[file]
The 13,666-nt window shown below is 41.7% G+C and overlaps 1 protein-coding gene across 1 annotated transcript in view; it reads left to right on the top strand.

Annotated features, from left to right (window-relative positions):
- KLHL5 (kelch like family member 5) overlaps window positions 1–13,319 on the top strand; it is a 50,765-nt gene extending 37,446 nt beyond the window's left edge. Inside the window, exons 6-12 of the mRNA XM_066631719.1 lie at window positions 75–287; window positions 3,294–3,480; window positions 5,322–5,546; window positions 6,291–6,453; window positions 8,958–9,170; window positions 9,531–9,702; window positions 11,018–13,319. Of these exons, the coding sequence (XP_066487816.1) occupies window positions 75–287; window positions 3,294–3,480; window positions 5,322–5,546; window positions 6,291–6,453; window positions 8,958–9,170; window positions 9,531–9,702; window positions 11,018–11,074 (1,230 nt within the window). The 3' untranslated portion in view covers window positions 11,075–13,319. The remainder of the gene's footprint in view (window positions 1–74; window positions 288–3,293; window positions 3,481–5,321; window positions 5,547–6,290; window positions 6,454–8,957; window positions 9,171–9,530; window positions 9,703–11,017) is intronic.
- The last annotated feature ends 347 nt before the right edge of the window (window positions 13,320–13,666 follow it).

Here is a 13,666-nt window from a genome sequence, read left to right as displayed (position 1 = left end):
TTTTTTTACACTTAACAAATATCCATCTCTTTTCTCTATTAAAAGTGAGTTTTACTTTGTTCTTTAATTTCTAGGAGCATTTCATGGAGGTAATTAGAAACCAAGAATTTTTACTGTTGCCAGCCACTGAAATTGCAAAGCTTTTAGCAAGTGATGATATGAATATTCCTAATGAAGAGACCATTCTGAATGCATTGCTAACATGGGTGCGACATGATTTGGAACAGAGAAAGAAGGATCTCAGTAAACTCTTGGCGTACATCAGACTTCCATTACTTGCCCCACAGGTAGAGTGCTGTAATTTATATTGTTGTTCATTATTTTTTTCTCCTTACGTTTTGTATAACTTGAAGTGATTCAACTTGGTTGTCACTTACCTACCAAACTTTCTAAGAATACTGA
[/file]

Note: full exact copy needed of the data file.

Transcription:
The 13,666-nt window shown below is 41.7% G+C and overlaps 1 protein-coding gene across 1 annotated transcript in view; it reads left to right on the top strand.

Annotated features, from left to right (window-relative positions):
- KLHL5 (kelch like family member 5) overlaps window positions 1–13,319 on the top strand; it is a 50,765-nt gene extending 37,446 nt beyond the window's left edge. Inside the window, exons 6-12 of the mRNA XM_066631719.1 lie at window positions 75–287; window positions 3,294–3,480; window positions 5,322–5,546; window positions 6,291–6,453; window positions 8,958–9,170; window positions 9,531–9,702; window positions 11,018–13,319. Of these exons, the coding sequence (XP_066487816.1) occupies window positions 75–287; window positions 3,294–3,480; window positions 5,322–5,546; window positions 6,291–6,453; window positions 8,958–9,170; window positions 9,531–9,702; window positions 11,018–11,074 (1,230 nt within the window). The 3' untranslated portion in view covers window positions 11,075–13,319. The remainder of the gene's footprint in view (window positions 1–74; window positions 288–3,293; window positions 3,481–5,321; window positions 5,547–6,290; window positions 6,454–8,957; window positions 9,171–9,530; window positions 9,703–11,017) is intronic.
- The last annotated feature ends 347 nt before the right edge of the window (window positions 13,320–13,666 follow it).

Here is a 13,666-nt window from a genome sequence, read left to right as displayed (position 1 = left end):
TTTTTTTACACTTAACAAATATCCATCTCTTTTCTCTATTAAAAGTGAGTTTTACTTTGTTCTTTAATTTCTAGGAGCATTTCATGGAGGTAATTAGAAACCAAGAATTTTTACTGTTGCCAGCCACTGAAATTGCAAAGCTTTTAGCAAGTGATGATATGAATATTCCTAATGAAGAGACCATTCTGAATGCATTGCTAACATGGGTGCGACATGATTTGGAACAGAGAAAGAAGGATCTCAGTAAACTCTTGGCGTACATCAGACTTCCATTACTTGCCCCACAGGTAGAGTGCTGTAATTTATATTGTTGTTCATTATTTTTTTCTCCTTACGTTTTGTATAACTTGAAGTGATTCAACTTGGTTGTCACTTACCTACCAAACTTTCTAAGAATACTGA